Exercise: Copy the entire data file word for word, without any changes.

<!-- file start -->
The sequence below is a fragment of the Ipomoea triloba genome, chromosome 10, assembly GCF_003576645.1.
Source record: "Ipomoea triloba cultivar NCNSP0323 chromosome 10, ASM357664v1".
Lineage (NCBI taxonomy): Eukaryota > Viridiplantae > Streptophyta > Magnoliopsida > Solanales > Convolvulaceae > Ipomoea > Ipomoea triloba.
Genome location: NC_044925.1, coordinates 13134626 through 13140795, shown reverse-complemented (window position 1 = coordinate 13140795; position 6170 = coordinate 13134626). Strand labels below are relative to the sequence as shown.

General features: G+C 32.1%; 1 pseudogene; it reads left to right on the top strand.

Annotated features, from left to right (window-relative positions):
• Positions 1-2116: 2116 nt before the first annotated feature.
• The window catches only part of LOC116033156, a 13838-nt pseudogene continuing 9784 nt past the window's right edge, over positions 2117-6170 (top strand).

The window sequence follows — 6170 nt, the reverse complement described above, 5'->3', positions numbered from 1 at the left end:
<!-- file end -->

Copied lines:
The sequence below is a fragment of the Ipomoea triloba genome, chromosome 10, assembly GCF_003576645.1.
Source record: "Ipomoea triloba cultivar NCNSP0323 chromosome 10, ASM357664v1".
Lineage (NCBI taxonomy): Eukaryota > Viridiplantae > Streptophyta > Magnoliopsida > Solanales > Convolvulaceae > Ipomoea > Ipomoea triloba.
Genome location: NC_044925.1, coordinates 13134626 through 13140795, shown reverse-complemented (window position 1 = coordinate 13140795; position 6170 = coordinate 13134626). Strand labels below are relative to the sequence as shown.

General features: G+C 32.1%; 1 pseudogene; it reads left to right on the top strand.

Annotated features, from left to right (window-relative positions):
• Positions 1-2116: 2116 nt before the first annotated feature.
• The window catches only part of LOC116033156, a 13838-nt pseudogene continuing 9784 nt past the window's right edge, over positions 2117-6170 (top strand).

The window sequence follows — 6170 nt, the reverse complement described above, 5'->3', positions numbered from 1 at the left end: